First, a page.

Watain - Lawless Darkness
Season Of Mist
Black Metal
10 songs (1:13:28)
Release year: 2010
Watain, Season Of Mist
Reviewed by Goat
Album of the month

There are no surprises to be found on the fourth full-length from these Swedish filthmongers, but it’s fair to say that it will blow you away nonetheless. The cover art, depicting a cold black portal at the centre of a swirling maelstrom of demonic horror, sums the album up well – it’s a dark pit into which the listener falls and is incapable of climbing out of – and despite the seemingly unnecessary length of over seventy minutes, Lawless Darkness will keep you gripped all the way through. “The return of Black Metal” Watain’s website proudly proclaims, and it’s hard to disagree after hearing this, although as ever the phrase will attract more controversy than it deserves. So intense and well-written is the music, so perfectly flowing and expertly judged, that it will flow over you and wash all resistance away. This is not a return to the purist days of yore – indeed, the band seem to have widened their aural palates even more, as glimpses of grind influence on Malfeitor hint – but a glorious step forwards, a melodic yet utterly ferocious piece of Black Metal where the Metal is as important an element as the Black.

Incredibly, the band’s recent Reaping Death EP has gone gold in their native land, and listening to the track on this album I can only assume the people of Sweden are Black Metal as fuck, because it’s one of the heaviest, most Casus Luciferi-an tracks on display, a grandiose invocation to arms that shifts from glorious speed to crawling intensity with perfect skill, and finishes with a wonderfully over-the-top solo. In ways, this is an improvement over the much-respected Casus Luciferi, which could be a little one-note in execution. Lawless Darkness is nothing if not varied, switching targets with gleeful frequency, killer riff piling upon killer riff. Fans of Germany’s Secrets Of The Moon will be in familiar territory with the slower likes of Four Thrones, yet they never managed the glorious gang-shouted euphoria present here, the near-orchestral percussive backing, or the bursts of speed that loosen the reins and allow the band to shoot away. The seamless slide into following track Wolves’ Curse is as expert a touch as the wolves’ howls that follow, thrash riffing piledriving its way into your skull as the darkness rises behind, relentlessly atmospheric even with the slow, Bluesy solo that follows.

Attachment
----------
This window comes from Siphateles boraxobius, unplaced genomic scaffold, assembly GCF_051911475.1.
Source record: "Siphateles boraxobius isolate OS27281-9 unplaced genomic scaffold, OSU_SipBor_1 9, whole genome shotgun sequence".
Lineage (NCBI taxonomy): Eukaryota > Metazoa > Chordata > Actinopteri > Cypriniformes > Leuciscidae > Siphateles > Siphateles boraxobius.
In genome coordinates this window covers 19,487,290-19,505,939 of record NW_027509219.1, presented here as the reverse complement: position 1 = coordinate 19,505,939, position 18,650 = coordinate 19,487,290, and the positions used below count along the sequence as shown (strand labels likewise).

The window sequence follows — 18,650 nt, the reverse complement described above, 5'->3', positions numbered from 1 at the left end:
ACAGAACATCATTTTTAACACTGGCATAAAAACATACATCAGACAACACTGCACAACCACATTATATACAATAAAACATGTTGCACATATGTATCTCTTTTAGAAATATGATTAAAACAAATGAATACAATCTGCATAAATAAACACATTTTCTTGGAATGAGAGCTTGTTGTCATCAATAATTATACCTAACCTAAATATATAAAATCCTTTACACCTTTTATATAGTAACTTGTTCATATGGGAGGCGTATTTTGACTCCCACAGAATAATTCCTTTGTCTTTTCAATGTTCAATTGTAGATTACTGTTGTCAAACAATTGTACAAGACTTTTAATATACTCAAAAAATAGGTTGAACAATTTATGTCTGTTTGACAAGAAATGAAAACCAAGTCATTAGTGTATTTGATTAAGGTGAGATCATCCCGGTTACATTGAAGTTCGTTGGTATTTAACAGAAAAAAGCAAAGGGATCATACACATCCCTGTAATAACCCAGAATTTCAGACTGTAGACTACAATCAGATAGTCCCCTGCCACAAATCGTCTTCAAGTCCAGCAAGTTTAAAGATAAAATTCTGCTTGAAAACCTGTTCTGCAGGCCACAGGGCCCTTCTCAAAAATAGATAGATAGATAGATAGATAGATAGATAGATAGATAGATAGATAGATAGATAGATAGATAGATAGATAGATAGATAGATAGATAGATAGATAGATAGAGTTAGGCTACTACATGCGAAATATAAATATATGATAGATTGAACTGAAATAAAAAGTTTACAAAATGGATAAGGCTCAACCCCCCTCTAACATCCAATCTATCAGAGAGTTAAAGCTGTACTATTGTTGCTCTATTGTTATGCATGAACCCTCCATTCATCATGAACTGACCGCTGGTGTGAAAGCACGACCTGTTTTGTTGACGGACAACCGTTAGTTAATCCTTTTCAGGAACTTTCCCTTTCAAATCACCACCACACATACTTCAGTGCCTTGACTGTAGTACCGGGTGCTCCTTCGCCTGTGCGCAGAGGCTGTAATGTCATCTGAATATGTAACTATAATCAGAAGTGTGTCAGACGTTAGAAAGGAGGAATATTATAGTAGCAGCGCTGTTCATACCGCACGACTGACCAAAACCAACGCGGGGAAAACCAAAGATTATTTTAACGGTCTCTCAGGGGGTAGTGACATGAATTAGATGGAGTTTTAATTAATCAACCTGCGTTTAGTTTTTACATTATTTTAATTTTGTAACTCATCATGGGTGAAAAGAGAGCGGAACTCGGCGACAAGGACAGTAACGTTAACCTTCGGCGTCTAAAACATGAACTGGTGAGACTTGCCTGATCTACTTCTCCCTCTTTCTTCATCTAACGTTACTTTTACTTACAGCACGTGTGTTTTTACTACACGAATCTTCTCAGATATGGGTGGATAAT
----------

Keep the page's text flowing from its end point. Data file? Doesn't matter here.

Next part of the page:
If Lawless Darkness proves anything, it’s that bands that you know and love are still capable of pleasantly surprising you. There isn’t a track present that isn’t perfectly thought-out, masterly from start to finish, even the six-minute instrumental title track being absolutely killer. I could go through this track-by-track, but there’s simply too much to discuss, too much to be in awe at. Watain’s songwriting has always been above-average, but here they’ve jacked it up to levels little short of utter brilliance. Black Metal anthems such as Total Funeral roar and rage with a life of their own, absolutely classic in style with lashings of modern melody, whilst the quiet spoken interlude in the middle of the epic Hymn To Qayin fits in perfectly, near-cinematic glory sure to enthral all who hear it. My favourite piece of the album, however, has to be the fourteen-minute Waters Of Ain, a slow, intense paean to darkness that is one of the best things Watain have ever put their name to – frontman Erik Danielsson is on record as wanting it played at his funeral, and it’s not hard to see why. Ultimately, Watain have here produced their best work to date, a long yet worthy album that I find impossible to fault, and one that has to be recommended to every disciple of darkness who likes his Black Metal with a hefty slice of melody on the side. The return of Black Metal? Perhaps, just perhaps.

Killing Songs :
Malfeitor, Reaping Death, Four Thrones, Wolves’ Curse, Lawless Darkness, Total Funeral, Waters Of Ain
Goat quoted 93 / 100
Other albums by Watain that we have reviewed:
Watain - The Agony and Ecstasy of Watain reviewed by Goat and quoted 80 / 100
Watain - Trident Wolf Eclipse reviewed by Goat and quoted 78 / 100
Watain - The Wild Hunt reviewed by Goat and quoted 73 / 100
Watain - Casus Luciferi reviewed by Goat and quoted 90 / 100
Watain - Sworn to the Dark reviewed by Alex and quoted 85 / 100
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